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Getting in the Mood

Creativity doesn’t happen in the five minutes between meetings or between reading our emails.  If we want to get in the right mood to be creative, we need to create a specific time and identify a specific place where we will focus only on being creative.  John Cleese, the famous British actor, of Monty Python fame, refers to this as creating a “boundary of time” and a “boundary of space”.

A boundary of time is a dedicated slot on our calendar where we will avoid distractions and focus only on being creative.  A boundary of space can be our office, a conference room, the library, the park or even our home where we can be alone, or with others, as we focus only on whatever creative pursuit we are working on.

Here’s an example.  When I was writing my book, The Fit Leader’s Companion: A Down-to-Earth Guide for Sustainable Leadership Success, I spent every weekday morning for several months in my office from 5:30 – 7:00 a.m.  My boundary of space was my home office, and my boundary of time was the 90 minutes I committed to spending focused on my book.  When I entered my office each morning, the only application I opened on my computer was Microsoft Word.  My email remained turned off.  Some mornings I wrote nothing, other mornings a wrote a few sentences and if I was lucky on occasion I wrote a whole chapter.  It didn’t matter.  By setting up the right environment, and dedicating a specific amount of time each weekday morning, I was able to focus entirely on my book.  Within 4-5 months, I had a book.  If I hadn’t set up these boundaries, and honored them each morning, it would have taken me a lot longer to complete this project.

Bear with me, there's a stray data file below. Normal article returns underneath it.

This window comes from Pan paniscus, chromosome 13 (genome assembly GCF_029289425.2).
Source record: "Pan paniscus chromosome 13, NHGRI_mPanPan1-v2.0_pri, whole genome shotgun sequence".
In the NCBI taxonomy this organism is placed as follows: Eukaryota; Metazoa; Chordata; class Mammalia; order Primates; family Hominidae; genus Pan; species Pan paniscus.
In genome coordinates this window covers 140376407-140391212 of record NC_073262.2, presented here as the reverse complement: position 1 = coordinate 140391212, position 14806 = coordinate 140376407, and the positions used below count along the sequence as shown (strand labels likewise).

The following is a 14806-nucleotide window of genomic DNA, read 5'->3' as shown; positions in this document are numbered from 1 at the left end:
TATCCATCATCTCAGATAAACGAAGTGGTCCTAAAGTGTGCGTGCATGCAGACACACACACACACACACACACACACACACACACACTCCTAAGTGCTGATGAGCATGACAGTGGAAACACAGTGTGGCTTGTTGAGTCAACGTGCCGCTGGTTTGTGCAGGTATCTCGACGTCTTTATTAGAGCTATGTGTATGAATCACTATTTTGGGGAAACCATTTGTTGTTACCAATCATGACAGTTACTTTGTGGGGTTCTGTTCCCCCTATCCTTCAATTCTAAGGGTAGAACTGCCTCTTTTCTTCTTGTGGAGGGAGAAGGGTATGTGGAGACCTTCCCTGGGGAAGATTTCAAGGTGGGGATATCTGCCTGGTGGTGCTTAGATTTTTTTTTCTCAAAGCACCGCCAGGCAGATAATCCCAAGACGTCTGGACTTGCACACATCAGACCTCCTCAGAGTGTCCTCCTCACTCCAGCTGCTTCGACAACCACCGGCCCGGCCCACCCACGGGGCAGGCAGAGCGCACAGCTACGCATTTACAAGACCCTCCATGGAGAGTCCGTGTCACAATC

Each of us has the opportunity to carve out some time each week or each month to focus only on creative pursuits.  To begin, we may set aside 30 minutes a week to remove all other distractions to think creatively.  Over time, we may find that this time is so productive that we expand it.  Most of us probably waste more than 30 minutes a week, so it is an illusion that we don’t have enough time to set aside for this activity.

In the end, we need to choose importance over urgency, as the late Stephen Covey encouraged us to do.  Many of us are addicted to urgency, and neglect spending time on creating what’s next or what’s better.  While we may not have total control over our calendar, many of us give up control over how we spend our time, day in and day out.

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